Neural Network Design via Evolutionary Programming: Discovering Relevant Inputs and Optimal Configuration

2015-02-27T00:00:00Z (GMT) by Jonathan P. Lessner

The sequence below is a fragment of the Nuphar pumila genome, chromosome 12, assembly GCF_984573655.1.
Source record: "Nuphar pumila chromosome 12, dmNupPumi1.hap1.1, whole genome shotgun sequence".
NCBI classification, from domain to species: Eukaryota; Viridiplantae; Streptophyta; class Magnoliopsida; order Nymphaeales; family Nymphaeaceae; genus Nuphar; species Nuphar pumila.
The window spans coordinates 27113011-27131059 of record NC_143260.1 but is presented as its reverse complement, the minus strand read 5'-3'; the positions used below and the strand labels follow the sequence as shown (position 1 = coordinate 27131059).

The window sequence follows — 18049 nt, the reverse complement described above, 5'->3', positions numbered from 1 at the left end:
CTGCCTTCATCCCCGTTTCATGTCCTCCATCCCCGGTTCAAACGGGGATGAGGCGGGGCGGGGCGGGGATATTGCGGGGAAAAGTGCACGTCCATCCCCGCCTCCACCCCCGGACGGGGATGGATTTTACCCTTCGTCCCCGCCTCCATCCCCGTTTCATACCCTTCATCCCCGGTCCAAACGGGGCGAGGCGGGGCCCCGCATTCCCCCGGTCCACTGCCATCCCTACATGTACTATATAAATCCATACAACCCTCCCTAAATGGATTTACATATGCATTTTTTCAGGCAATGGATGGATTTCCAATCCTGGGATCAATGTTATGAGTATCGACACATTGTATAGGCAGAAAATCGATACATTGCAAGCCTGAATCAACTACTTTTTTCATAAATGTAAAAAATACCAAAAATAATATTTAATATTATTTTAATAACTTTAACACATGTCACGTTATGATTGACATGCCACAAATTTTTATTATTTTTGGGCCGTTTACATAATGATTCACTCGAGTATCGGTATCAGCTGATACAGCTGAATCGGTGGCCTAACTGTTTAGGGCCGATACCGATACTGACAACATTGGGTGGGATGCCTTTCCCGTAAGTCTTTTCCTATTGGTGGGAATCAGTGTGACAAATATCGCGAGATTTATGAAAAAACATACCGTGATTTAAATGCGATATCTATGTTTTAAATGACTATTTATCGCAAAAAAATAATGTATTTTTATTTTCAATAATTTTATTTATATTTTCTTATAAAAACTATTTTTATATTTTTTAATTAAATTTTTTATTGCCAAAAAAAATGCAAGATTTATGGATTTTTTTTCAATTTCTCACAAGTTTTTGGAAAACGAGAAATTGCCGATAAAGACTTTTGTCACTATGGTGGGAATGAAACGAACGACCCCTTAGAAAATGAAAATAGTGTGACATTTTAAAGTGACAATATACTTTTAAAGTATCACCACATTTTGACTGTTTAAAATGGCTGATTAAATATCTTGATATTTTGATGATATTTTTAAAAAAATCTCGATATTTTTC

Neural Networks, capable of accurate prediction over complex domains, learn subtle correlations between disparate data streams in a non-linear way. This is both their greatest strength and their greatest drawback. Selecting relevant data streams from among massive, diverse data sets relies on domain expertise and neural network engineering experience. Selecting and curating input streams for networks is difficult and time consuming. In domains like weather, traffic prediction, and medicine, an automated method is needed to discover and curate only the most relevant data from large data sets of varying value. An automated, complete combinatorial search for optimal input configurations would lead to an intractable processing task. This thesis aims to leverage Evolutionary Programming to search the solution space in an acceptable amount of time. A scoring algorithm was designed to reward accuracy and efficiency. Each generation was made of a population of fifty Back Propagation Neural Networks, whose input nodes each represented a single data stream. The configuration of each member was recorded in a Genome. The first generation's members were configured by a full randomization process. Each network was trained and tested in the standard BPNN method. They were scored according to the fitness algorithm, and the top five performers were retained. The following generation was crated from methods which crossbred and mutated the genomes of the victorious members. Each experiment was terminated after one thousand generations. Since pressure was put on the members to perform according to the the metrics of accuracy (low MSE) and efficiency (low numbers of inputs), it was hypothesized that the best networks in the final generation would contain only the best input node configurations, representing the most relevant possible data among the available data set. This methods effectiveness was confirmed in two ways. First, the accuracy and efficiency of the networks improved steadily over the generations, in response to selective pressure. Second, the hypothesized discovery of relevant data was supported by mirroring known efficacious medical treatments for the sampled patient. It achieved these goals in an acceptable amount of time, typically between twelve and twenty four hours on a desktop PC.